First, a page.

In fact, the constant debate over penis size can be traced to a deeper issue that permeates throughout our everyday language and popular media, such as music, TV shows, and movies. Often, the size and length of someone’s penis is linked to how powerful or successful someone is, or size comparisons are used to make others feel “less than”. We always hear that people believe that “bigger is better,” (from candy bars to body parts) and that leads to a horrible cycle of competition, where size-enhancing tips and tricks start to become appealing. But, truth is, your penis size doesn’t determine your sexual performance, or your overall worth. Also, odds are, you’re probably doing alright in the size department. The average penis measures somewhere between 3 and 5 inches when flaccid or not erect, and between 5 and 7 inches when erect.
So what DOES matter? Your confidence! And how you are respectful and attentive with your partner(s). If you’re still a little shy about your little guy, focus more on what you can do with your partner that doesn’t involve a penis. You can practice the craft of foreplay and oral sex, or forms of intimacy that don’t involve sex. There are many ways to please your partner without having a long penis. Size makes no difference at all as long as you and your partner are openly communicating, and happy and comfortable. That said, there are some ways to make your love muscle flex a little harder. If you’re hung up on size, trimming your pubic hair might make your penis appear larger and it may even increase sensitivity around the base of your penis. If you’re into that, be careful to avoid nicks and razor burn, which can increase risk of sexually transmitted infections (STI) transmission or a less-than pleasurable experience for you.
So, Mr. Measuring Stick, do not fear! The porn industry may feed you lies that claim size to be the end all be all of sexual happiness, but there’s so much more to it than a number on a ruler. So don’t be shy, and make the best of what you got!
Information about penis size retrieved from Men’s Journal, Healthline, Mayo Clinic and Zavamed.
How much masturbation is too much masturbation?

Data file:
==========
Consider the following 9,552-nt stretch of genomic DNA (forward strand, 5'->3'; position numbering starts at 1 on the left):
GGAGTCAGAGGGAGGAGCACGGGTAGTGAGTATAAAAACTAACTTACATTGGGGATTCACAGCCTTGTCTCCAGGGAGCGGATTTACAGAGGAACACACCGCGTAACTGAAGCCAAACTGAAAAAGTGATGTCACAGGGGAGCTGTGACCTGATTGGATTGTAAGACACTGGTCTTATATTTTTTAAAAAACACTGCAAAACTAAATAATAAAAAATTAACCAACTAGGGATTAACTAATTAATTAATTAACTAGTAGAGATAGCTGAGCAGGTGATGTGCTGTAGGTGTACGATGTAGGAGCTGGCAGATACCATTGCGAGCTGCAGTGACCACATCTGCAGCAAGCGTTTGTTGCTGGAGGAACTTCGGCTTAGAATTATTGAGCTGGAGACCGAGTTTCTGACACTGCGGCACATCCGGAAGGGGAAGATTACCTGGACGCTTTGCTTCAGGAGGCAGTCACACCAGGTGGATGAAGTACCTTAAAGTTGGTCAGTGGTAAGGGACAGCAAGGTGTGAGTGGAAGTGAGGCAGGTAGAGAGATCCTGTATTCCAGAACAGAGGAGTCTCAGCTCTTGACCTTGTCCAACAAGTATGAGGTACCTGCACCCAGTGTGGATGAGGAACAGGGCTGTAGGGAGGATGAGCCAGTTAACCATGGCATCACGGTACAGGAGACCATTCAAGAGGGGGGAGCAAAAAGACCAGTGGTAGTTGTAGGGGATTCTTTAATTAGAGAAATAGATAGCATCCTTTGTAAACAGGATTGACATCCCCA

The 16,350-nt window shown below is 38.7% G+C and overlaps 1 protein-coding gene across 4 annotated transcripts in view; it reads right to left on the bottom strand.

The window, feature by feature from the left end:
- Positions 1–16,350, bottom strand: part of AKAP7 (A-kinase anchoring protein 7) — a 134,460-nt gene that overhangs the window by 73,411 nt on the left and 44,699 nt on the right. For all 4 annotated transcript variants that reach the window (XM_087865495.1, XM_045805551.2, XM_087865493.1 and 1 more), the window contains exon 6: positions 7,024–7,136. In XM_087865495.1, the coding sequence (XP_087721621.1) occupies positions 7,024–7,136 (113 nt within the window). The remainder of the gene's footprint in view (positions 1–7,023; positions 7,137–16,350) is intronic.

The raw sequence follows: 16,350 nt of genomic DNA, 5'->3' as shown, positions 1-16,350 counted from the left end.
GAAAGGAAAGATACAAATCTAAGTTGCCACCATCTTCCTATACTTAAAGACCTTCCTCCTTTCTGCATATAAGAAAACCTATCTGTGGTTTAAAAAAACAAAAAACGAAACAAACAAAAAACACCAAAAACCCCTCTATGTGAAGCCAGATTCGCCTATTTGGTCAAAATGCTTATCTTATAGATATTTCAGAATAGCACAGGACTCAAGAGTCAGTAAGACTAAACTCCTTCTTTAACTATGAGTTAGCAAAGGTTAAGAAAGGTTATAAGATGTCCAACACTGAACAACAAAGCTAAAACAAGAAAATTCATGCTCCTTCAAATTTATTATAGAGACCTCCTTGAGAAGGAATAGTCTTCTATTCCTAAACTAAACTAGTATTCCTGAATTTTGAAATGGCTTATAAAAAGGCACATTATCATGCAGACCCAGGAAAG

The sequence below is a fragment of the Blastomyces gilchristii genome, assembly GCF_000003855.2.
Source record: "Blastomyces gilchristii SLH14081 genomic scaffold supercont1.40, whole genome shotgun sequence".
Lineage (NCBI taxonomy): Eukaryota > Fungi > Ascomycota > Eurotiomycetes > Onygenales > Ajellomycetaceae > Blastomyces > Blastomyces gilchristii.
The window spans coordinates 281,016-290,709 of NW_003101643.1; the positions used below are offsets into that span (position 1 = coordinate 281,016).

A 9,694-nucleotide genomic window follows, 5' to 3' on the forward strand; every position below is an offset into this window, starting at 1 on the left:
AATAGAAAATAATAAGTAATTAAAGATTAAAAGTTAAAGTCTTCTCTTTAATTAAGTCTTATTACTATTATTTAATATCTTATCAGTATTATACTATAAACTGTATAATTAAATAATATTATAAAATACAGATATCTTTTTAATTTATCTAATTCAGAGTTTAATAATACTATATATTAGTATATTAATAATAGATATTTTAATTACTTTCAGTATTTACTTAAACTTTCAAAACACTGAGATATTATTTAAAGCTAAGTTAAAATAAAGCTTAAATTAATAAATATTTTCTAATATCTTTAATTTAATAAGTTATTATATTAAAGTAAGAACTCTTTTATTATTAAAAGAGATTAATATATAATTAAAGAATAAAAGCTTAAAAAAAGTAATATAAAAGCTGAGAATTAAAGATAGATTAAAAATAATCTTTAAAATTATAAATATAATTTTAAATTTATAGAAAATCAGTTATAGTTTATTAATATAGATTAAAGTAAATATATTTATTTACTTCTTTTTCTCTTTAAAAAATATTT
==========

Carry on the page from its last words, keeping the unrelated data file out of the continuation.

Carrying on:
Dear OverDoin’ It,
Thanks for writing in! Check out this article from last year that answers just this question.
Also, check out this article on women watching porn:
My friend told me that she went to McCosh this morning to get Plan B after having unprotected sex with her boyfriend. I am curious to find out more about how Plan B works. Is it the same as an abortion?
–Plan A Preferred
Dear Plan A Preferred,
I am happy to answer your questions about emergency contraception. People may seek emergency contraceptive services for many reasons, including contraceptive failure (such as condom breakage) or forgetting to take birth control pills. Options for emergency contraception include Plan B One-Step® or other generic progestin pills, ella® or other pills containing progesterone receptor modulators, some estrogen-progestin combination pills, and copper intrauterine devices (ParaGard® IUD). Although there are sometimes stigmas around seeking emergency contraceptives, there should be no shame in seeking them when unexpected things go wrong. As long as you are using non-emergency contraceptives regularly or as your primary form of contraception, it is useful to be knowledgeable about back-up options (hence the name “Plan B”).
I’ll now go into the physiological explanations about how these different methods work. During the menstrual cycle, the pituitary gland in the brain releases the follicle-stimulating Hormone (FSH) which initiates the growth of follicles and a premature egg in the ovaries. These follicles then release the hormone estrogen, which thickens the lining of the uterus and signals to the brain to release the luteinizing hormone (LH), which then triggers ovulation. Birth control pills work by monitoring hormone levels; by increasing progestin levels, the pills decrease FSH and LH levels which prevent ovulation. Plan B, or “the morning after pill,” works in essentially the same manner as birth control pills. Plan B contains a higher dose of levonorgestrel, a synthetic form of progestin. Therefore, it works to prevent ovulation just like birth control does. Emergency contraceptive methods that prevent ovulation should be taken as soon as possible after unprotected sex to be most effective. Levonorgestrel in Plan B thickens the mucosal lining of the uterus to create an environment where sperm will not survive. Taken up to 3 days after sex, Plan B is able to prevent ovulation with an 89% success rate. Other emergency contraception methods can be effective when taken up to 5 days after sex.
Similar to Plan B, Ella also works to prevent ovulation. Ella contains a progesterone receptor modulator, which actually has been shown to have a more direct inhibitory effect on ovulation. Unlike Plan B, ella is only available by prescription. As opposed to preventing ovulation, the copper IUD prevents pregnancy after unprotected sex through impeding sperm function. The copper IUD can be inserted up to 5 days after sex to prevent pregnancy at a 99% rate. Since the copper IUD is also a form of regular birth control (categorized as LARC or long-acting reversible contraception because it can remain in place for up to 10 years). If you think long-term birth control could be right for you, you should talk to a healthcare provider at UHS. Also, emergency contraception is not the same as abortion because all methods only work pre-implantation (or the attaching of a fertilized egg to the uterine wall). An implanted egg will not be affected by any emergency contraceptive method.